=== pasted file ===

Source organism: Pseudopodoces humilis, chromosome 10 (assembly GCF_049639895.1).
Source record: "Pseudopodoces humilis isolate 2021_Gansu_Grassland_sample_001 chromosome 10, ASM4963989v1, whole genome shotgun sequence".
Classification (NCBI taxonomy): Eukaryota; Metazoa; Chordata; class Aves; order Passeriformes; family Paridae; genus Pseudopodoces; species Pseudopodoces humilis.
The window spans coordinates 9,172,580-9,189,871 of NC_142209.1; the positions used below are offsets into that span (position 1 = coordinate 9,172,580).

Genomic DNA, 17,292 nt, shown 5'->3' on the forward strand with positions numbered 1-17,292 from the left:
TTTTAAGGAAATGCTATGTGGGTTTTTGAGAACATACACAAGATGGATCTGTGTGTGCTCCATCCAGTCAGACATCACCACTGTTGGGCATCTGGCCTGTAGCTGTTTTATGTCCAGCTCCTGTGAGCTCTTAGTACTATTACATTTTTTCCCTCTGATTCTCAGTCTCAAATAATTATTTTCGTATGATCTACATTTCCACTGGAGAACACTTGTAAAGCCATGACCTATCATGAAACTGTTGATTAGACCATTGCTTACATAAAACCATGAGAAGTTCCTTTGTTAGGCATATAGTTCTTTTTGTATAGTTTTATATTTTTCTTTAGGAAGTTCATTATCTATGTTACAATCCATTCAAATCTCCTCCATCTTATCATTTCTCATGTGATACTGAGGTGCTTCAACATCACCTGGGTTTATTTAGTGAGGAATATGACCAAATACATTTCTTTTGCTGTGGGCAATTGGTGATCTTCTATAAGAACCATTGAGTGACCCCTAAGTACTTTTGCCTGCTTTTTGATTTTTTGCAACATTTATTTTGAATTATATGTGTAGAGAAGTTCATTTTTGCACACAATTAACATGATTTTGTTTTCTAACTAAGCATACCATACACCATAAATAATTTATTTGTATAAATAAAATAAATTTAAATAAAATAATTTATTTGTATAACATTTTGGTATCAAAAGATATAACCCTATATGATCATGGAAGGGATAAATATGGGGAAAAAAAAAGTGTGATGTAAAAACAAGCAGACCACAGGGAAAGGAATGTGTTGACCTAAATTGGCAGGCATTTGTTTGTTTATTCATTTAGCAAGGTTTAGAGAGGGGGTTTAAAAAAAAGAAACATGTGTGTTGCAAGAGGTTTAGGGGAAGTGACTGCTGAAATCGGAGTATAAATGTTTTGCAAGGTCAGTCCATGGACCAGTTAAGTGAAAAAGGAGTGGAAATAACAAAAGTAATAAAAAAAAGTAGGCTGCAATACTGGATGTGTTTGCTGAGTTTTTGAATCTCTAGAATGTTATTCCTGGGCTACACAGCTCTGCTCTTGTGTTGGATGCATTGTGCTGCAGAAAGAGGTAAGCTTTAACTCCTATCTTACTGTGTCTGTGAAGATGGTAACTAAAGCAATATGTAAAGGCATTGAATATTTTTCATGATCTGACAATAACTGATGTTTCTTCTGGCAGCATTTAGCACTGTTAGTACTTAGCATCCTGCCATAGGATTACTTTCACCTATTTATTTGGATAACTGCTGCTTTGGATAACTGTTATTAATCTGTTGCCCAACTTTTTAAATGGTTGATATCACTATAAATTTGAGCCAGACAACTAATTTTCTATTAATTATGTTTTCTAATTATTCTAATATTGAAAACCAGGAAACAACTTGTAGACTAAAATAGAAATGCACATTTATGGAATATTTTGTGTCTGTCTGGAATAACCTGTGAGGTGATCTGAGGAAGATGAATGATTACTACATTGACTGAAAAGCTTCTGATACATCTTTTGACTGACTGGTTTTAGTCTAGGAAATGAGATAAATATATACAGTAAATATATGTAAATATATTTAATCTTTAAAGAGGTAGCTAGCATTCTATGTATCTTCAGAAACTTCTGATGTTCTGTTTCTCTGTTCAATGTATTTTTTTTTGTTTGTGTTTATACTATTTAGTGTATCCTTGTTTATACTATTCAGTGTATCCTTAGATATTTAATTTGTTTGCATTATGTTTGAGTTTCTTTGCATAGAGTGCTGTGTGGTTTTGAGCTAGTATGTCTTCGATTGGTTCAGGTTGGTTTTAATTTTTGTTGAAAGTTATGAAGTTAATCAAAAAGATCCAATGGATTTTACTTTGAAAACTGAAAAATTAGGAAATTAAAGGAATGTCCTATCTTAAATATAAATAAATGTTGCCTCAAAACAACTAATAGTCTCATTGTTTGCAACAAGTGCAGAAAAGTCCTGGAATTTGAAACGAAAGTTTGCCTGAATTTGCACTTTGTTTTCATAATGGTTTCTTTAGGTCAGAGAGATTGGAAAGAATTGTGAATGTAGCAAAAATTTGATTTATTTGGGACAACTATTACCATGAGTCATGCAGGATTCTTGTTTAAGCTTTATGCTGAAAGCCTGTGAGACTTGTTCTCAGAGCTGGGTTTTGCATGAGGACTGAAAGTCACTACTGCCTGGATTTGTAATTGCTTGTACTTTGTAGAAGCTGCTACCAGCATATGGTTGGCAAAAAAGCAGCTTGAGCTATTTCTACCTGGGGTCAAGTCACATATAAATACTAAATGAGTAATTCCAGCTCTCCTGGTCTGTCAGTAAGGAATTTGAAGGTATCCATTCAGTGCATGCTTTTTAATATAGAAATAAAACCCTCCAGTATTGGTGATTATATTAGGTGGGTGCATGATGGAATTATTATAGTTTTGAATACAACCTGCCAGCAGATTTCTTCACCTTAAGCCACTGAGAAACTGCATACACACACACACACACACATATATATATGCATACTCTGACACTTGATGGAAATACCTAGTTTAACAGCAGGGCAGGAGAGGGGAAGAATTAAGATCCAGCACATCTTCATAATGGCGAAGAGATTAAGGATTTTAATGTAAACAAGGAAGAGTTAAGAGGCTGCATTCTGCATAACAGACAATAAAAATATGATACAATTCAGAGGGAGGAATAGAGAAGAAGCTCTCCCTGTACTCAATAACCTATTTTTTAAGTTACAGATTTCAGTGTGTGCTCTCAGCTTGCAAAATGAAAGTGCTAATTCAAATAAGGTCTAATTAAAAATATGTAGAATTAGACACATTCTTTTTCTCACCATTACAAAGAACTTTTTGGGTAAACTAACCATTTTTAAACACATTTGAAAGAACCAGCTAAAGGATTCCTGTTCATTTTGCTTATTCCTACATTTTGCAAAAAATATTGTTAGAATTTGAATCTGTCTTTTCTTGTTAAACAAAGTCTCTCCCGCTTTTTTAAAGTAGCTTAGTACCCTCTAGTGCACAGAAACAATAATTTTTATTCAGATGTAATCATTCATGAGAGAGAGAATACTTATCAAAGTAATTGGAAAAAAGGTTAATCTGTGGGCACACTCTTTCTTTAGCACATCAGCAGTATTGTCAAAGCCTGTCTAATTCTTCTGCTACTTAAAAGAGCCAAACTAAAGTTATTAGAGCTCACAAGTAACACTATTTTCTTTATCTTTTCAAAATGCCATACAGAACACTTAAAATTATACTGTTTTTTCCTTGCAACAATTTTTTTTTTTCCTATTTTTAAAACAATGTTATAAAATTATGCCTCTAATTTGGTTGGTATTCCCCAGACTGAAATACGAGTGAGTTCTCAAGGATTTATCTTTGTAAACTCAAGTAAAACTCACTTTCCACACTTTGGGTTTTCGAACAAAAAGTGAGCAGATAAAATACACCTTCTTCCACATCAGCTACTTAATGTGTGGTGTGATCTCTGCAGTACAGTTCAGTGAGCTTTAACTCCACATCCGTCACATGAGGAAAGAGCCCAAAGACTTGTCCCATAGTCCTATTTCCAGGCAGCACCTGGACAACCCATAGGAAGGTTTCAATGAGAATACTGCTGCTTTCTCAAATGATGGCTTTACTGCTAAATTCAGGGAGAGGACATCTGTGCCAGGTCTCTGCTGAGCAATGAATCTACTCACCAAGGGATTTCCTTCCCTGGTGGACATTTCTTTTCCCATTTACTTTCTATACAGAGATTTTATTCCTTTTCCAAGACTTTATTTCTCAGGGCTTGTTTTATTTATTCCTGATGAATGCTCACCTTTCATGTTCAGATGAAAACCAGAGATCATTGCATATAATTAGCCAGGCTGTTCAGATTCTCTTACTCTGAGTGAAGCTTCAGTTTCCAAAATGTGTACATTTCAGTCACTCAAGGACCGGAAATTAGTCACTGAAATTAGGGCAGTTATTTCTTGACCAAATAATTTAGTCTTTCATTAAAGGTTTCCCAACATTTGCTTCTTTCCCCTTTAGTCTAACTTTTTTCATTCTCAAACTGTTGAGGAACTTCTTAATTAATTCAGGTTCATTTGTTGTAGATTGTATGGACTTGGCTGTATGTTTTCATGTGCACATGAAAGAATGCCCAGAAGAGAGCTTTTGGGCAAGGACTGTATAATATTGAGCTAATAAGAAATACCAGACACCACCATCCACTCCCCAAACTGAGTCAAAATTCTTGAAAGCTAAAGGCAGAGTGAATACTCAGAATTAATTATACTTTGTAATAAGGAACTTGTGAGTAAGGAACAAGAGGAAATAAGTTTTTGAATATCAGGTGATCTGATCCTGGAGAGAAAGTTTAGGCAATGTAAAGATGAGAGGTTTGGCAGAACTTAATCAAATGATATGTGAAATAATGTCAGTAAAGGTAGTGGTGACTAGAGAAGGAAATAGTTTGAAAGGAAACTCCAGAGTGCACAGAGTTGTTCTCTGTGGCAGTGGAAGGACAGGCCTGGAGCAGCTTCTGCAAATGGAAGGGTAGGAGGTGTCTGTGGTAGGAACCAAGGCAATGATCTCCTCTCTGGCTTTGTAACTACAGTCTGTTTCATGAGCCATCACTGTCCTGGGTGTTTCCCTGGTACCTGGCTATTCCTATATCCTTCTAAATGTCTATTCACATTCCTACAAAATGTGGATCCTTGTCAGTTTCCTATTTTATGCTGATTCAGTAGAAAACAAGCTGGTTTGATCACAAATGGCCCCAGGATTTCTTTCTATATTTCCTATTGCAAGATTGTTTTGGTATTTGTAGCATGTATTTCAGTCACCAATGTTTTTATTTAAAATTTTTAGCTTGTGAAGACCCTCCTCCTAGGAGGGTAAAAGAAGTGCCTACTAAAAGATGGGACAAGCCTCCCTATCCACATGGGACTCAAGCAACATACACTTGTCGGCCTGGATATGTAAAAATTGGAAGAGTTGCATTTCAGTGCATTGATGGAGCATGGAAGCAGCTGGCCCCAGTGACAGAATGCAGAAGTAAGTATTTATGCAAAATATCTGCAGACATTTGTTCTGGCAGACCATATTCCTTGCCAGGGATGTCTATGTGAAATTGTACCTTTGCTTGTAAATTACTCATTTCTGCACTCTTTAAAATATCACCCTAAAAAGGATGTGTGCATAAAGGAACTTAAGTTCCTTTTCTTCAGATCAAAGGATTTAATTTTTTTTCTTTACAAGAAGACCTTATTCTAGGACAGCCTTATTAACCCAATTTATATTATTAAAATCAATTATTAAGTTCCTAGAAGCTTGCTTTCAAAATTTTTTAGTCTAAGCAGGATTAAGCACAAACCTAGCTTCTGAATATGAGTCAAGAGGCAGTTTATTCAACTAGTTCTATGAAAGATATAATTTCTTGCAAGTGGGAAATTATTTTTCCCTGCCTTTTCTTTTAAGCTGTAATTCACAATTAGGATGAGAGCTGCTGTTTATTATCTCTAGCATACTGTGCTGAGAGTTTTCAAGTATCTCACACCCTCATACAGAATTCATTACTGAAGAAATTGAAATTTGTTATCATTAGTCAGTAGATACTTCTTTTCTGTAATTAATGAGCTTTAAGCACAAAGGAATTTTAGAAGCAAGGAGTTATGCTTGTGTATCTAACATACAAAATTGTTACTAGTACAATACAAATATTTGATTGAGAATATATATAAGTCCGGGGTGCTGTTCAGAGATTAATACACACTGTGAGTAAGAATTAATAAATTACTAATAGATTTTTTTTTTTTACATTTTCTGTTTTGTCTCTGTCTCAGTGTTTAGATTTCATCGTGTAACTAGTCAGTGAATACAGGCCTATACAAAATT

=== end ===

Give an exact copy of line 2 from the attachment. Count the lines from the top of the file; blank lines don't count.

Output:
Source record: "Pseudopodoces humilis isolate 2021_Gansu_Grassland_sample_001 chromosome 10, ASM4963989v1, whole genome shotgun sequence".